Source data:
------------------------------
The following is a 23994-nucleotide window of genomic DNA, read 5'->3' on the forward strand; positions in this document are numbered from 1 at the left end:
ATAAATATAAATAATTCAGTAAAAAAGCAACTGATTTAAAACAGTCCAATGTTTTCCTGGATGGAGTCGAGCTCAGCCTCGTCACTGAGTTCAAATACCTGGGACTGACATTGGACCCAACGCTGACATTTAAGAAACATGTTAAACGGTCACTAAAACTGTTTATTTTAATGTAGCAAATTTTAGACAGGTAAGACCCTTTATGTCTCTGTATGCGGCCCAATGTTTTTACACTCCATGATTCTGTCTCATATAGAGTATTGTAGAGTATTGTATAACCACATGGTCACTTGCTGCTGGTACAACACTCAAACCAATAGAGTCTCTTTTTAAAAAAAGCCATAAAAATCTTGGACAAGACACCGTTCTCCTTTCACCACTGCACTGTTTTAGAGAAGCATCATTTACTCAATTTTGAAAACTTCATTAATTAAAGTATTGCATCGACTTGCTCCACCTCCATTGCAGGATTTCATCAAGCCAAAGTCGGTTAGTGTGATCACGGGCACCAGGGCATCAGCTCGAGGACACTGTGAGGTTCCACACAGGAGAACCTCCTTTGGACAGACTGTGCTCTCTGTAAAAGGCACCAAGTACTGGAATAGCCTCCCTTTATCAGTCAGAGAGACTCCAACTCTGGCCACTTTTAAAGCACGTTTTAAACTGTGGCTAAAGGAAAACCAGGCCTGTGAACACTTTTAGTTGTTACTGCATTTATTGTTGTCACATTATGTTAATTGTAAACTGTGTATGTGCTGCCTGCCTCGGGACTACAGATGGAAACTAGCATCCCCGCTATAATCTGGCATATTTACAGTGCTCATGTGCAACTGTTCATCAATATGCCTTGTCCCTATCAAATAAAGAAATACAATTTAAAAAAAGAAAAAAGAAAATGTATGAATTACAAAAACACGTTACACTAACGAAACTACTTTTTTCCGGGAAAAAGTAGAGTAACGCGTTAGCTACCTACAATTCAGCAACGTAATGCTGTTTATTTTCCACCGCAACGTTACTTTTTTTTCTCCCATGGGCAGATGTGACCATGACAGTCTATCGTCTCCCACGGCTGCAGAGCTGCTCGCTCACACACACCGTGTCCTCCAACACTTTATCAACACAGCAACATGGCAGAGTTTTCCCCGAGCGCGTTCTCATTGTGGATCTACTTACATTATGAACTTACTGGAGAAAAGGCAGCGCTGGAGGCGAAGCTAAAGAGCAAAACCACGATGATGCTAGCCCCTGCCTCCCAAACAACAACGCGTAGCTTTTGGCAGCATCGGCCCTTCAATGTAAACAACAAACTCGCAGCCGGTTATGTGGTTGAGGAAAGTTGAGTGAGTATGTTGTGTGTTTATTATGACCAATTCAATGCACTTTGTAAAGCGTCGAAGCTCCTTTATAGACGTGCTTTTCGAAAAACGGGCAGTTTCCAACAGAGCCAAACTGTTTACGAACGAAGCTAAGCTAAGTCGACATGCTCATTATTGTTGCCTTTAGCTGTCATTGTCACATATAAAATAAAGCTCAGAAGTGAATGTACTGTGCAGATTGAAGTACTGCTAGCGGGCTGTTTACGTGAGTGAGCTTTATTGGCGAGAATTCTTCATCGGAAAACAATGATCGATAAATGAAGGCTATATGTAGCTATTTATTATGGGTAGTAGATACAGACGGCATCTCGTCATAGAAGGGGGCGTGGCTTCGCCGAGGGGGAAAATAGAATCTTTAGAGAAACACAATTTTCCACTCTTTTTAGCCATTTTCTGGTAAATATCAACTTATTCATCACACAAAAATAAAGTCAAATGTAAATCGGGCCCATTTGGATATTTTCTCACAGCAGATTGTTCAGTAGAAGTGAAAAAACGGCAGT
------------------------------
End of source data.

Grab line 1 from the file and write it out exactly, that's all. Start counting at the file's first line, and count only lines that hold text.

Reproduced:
The following is a 23994-nucleotide window of genomic DNA, read 5'->3' on the forward strand; positions in this document are numbered from 1 at the left end: